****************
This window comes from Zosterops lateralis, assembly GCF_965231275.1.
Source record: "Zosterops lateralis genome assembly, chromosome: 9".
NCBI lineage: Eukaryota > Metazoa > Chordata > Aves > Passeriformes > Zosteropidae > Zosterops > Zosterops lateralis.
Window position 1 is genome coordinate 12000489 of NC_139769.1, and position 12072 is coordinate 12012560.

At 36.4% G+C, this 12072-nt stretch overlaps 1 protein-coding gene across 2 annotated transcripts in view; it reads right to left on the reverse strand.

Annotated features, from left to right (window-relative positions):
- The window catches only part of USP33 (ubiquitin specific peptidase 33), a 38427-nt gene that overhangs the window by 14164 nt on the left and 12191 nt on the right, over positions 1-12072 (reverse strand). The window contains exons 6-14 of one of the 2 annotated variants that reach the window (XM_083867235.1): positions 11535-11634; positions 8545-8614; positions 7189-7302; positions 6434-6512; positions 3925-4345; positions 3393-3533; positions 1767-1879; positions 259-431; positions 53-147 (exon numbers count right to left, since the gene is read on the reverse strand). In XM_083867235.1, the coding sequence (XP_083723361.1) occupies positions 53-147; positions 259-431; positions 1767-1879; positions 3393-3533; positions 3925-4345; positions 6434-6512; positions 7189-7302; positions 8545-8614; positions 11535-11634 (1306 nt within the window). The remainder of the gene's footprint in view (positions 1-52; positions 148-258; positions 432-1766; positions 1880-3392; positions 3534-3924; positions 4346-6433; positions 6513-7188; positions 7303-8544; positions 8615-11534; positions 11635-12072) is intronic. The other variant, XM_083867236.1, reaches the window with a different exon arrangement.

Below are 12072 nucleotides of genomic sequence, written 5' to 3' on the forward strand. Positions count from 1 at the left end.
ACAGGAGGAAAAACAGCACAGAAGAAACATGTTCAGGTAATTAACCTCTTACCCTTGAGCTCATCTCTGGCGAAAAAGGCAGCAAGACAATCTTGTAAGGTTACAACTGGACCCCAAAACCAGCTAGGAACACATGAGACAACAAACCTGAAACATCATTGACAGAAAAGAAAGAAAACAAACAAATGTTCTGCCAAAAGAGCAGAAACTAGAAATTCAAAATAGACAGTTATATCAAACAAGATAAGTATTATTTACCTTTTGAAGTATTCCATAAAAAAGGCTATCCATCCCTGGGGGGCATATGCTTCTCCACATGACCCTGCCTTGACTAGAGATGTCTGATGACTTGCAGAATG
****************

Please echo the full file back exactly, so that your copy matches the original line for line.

This window comes from Zosterops lateralis, assembly GCF_965231275.1.
Source record: "Zosterops lateralis genome assembly, chromosome: 9".
NCBI lineage: Eukaryota > Metazoa > Chordata > Aves > Passeriformes > Zosteropidae > Zosterops > Zosterops lateralis.
Window position 1 is genome coordinate 12000489 of NC_139769.1, and position 12072 is coordinate 12012560.

At 36.4% G+C, this 12072-nt stretch overlaps 1 protein-coding gene across 2 annotated transcripts in view; it reads right to left on the reverse strand.

Annotated features, from left to right (window-relative positions):
- The window catches only part of USP33 (ubiquitin specific peptidase 33), a 38427-nt gene that overhangs the window by 14164 nt on the left and 12191 nt on the right, over positions 1-12072 (reverse strand). The window contains exons 6-14 of one of the 2 annotated variants that reach the window (XM_083867235.1): positions 11535-11634; positions 8545-8614; positions 7189-7302; positions 6434-6512; positions 3925-4345; positions 3393-3533; positions 1767-1879; positions 259-431; positions 53-147 (exon numbers count right to left, since the gene is read on the reverse strand). In XM_083867235.1, the coding sequence (XP_083723361.1) occupies positions 53-147; positions 259-431; positions 1767-1879; positions 3393-3533; positions 3925-4345; positions 6434-6512; positions 7189-7302; positions 8545-8614; positions 11535-11634 (1306 nt within the window). The remainder of the gene's footprint in view (positions 1-52; positions 148-258; positions 432-1766; positions 1880-3392; positions 3534-3924; positions 4346-6433; positions 6513-7188; positions 7303-8544; positions 8615-11534; positions 11635-12072) is intronic. The other variant, XM_083867236.1, reaches the window with a different exon arrangement.

Below are 12072 nucleotides of genomic sequence, written 5' to 3' on the forward strand. Positions count from 1 at the left end.
ACAGGAGGAAAAACAGCACAGAAGAAACATGTTCAGGTAATTAACCTCTTACCCTTGAGCTCATCTCTGGCGAAAAAGGCAGCAAGACAATCTTGTAAGGTTACAACTGGACCCCAAAACCAGCTAGGAACACATGAGACAACAAACCTGAAACATCATTGACAGAAAAGAAAGAAAACAAACAAATGTTCTGCCAAAAGAGCAGAAACTAGAAATTCAAAATAGACAGTTATATCAAACAAGATAAGTATTATTTACCTTTTGAAGTATTCCATAAAAAAGGCTATCCATCCCTGGGGGGCATATGCTTCTCCACATGACCCTGCCTTGACTAGAGATGTCTGATGACTTGCAGAATG